At length success crowned their efforts. General French entered Kimberley, General Buller relieved Ladysmith, and Colonel Mahon drove the Boers from the vicinity of Mafeking. Those upon whom the work of relief was put saw it through, they upheld the glory of their country and relieved their comrades. The agony of suspense was over. The Empire rejoiced, and we can well understand that those who had been in such danger for so many months rejoiced deeply as well.

Thus were foe-beleaguered Mafeking, Ladysmith and Kimberley relieved; and their deliverance shall help us to illustrate the wonderful story of the way in which foe-besieged sinners can be set free from all their foes. One thing is certain, and that is, we could not set ourselves free, deliverance had to come from outside. We cannot save ourselves, but there is one who can — even Jesus. How sweet it is to see that the same verse which tells us that we are without strength, also tells us that Christ died for the ungodly (Rom. 5:6). He undertook the work of relief; He has met the foe; He has gained the mighty triumph; and now He can save all who trust in Him.

The foes that held us were strong and many, and the work to be accomplished was very great, but Jesus the Son of God has proved Himself equal to the great work. On the cross He bore the judgment that sinners deserved; there He died for the ungodly. It was by His death that the power of Satan was broken; and now as the risen, living and victorious Saviour, He offers full deliverance to all who will take it. Have you taken this wonderful salvation yet? If not, do not delay. Throw open wide the gates of your heart and give the great Captain of Salvation a hearty welcome, for He brings not only deliverance from the foe, but the full wagons of supplies. He feeds the hungry souls and satisfies the famishing.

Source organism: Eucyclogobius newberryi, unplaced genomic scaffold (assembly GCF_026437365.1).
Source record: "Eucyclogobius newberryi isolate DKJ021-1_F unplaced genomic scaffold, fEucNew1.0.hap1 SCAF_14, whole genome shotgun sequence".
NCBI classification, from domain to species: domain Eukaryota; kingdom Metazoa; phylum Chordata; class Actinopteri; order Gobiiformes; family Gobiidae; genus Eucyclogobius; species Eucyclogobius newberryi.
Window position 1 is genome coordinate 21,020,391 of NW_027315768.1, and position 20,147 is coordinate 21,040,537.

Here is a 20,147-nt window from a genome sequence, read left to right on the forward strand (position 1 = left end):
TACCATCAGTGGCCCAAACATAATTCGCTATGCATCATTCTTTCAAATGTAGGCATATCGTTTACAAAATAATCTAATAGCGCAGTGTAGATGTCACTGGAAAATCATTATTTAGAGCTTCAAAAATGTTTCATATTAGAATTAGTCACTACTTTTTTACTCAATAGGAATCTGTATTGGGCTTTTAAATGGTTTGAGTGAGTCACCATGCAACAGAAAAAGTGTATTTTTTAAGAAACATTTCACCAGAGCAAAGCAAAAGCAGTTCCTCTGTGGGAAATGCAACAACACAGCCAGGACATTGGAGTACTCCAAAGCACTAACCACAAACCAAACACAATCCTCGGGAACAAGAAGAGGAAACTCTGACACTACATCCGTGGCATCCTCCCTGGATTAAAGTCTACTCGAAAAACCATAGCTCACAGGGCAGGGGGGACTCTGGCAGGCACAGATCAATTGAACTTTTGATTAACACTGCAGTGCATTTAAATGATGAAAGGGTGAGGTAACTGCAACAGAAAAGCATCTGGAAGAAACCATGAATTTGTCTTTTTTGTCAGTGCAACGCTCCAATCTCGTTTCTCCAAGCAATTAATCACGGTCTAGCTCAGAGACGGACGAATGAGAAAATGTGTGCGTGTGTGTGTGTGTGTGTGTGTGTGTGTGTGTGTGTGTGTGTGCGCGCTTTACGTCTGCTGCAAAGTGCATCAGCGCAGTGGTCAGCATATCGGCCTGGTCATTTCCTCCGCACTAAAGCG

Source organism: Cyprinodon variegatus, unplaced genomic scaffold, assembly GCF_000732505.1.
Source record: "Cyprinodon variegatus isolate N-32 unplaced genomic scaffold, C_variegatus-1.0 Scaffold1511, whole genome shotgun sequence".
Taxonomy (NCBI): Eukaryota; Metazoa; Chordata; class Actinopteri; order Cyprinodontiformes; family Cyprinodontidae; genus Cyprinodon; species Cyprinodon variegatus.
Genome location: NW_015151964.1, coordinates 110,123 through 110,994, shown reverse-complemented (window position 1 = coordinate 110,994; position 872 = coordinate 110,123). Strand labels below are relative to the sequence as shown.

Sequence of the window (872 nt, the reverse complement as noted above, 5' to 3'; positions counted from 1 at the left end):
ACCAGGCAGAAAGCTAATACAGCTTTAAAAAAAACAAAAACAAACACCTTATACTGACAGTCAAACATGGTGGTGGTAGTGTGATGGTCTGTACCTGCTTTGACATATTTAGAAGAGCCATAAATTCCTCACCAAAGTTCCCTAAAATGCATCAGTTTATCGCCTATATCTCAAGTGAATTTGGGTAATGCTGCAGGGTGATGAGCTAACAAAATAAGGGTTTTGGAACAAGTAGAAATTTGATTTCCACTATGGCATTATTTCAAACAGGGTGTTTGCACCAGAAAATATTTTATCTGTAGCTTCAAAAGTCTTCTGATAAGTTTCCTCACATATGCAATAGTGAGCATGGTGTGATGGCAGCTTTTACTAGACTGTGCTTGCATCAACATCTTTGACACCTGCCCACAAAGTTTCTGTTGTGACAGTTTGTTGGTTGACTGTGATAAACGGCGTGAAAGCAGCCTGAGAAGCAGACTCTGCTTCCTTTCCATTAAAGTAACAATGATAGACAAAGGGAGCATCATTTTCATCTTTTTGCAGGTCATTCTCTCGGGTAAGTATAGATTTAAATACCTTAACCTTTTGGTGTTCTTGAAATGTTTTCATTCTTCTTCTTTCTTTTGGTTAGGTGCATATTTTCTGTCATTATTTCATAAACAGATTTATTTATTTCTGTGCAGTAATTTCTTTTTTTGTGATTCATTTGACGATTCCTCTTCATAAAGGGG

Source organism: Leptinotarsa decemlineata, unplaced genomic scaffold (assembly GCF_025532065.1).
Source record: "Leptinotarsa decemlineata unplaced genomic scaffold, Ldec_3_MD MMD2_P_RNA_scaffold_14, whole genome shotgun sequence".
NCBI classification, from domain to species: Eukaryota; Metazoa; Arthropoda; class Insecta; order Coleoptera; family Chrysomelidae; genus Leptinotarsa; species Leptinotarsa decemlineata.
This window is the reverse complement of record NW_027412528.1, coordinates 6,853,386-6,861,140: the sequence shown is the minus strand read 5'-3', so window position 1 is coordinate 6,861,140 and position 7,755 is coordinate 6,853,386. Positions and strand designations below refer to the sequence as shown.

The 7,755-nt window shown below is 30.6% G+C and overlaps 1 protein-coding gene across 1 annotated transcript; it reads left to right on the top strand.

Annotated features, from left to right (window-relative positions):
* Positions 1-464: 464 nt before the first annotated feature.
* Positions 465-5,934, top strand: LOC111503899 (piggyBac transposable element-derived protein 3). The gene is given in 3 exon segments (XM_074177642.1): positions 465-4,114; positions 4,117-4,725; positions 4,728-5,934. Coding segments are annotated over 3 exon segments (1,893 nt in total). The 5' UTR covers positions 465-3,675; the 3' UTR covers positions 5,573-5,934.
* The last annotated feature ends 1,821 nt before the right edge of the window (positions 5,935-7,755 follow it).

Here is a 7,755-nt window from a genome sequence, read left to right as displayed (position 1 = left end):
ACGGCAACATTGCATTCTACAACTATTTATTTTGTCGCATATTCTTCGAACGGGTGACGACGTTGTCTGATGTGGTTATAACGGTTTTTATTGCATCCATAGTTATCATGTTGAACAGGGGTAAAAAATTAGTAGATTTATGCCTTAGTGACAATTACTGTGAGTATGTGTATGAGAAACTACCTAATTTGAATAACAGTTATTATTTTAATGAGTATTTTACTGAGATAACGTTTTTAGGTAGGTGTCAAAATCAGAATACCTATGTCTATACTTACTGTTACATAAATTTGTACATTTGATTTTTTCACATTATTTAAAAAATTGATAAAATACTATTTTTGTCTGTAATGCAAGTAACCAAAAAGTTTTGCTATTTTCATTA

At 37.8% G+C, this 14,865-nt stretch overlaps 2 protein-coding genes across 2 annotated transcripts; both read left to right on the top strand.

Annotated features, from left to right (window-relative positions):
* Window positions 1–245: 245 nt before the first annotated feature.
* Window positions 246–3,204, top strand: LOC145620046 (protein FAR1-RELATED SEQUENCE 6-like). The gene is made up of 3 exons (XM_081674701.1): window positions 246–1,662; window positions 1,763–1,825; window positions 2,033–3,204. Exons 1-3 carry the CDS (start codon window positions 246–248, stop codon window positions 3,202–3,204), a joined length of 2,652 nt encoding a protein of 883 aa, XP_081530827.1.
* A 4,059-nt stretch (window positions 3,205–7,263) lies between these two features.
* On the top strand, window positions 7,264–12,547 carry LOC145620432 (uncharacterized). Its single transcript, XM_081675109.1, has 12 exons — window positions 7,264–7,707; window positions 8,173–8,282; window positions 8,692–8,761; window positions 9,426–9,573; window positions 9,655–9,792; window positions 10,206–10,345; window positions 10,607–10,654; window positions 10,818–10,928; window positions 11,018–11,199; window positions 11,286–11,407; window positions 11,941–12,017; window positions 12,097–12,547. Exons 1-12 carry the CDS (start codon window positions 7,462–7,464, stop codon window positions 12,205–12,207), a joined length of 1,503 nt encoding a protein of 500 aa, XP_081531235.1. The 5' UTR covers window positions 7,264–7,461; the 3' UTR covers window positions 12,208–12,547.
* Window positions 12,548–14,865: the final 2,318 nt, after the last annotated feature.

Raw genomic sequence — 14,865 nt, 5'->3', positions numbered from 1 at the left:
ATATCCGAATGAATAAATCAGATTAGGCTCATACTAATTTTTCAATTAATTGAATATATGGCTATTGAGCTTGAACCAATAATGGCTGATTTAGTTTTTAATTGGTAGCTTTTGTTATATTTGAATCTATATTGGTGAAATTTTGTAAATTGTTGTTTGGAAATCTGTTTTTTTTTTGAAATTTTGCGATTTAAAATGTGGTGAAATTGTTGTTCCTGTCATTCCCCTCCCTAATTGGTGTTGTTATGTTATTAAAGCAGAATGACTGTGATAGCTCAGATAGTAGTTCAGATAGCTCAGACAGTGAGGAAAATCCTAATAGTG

Look at those worn and haggard watchers upon the outworks of Mafeking, Ladysmith and Kimberley; how they scan the horizon; with what eagerness they look for the coming of the relief column. They hear the battle from afar, but will victory be with their would-be deliverers? This is the anxious question. At length, along the veldt they see horsemen hotly riding, and presently hearing the ringing British cheer, they know that it is the salvation column. Do they fix bayonets and prepare to resist and repel the relieving force? Oh, no; madmen alone could do such a thing as that. They make the very air resound with their shouts of gladness; they escort their deliverers with songs of triumph into the centre of the town, and put upon them the best honours that they can bestow.

God has highly honoured the victorious Saviour because of what He has done. On the cross Jesus maintained the glory of God which the devil and sin sought to spoil, and God has taken Him from the grave, the gates of heaven were thrown open to Him, and God has given to Him the highest place in glory. The brightest crowns have been put upon His brow, and every creature in those blessed palaces above is vocal with His praise.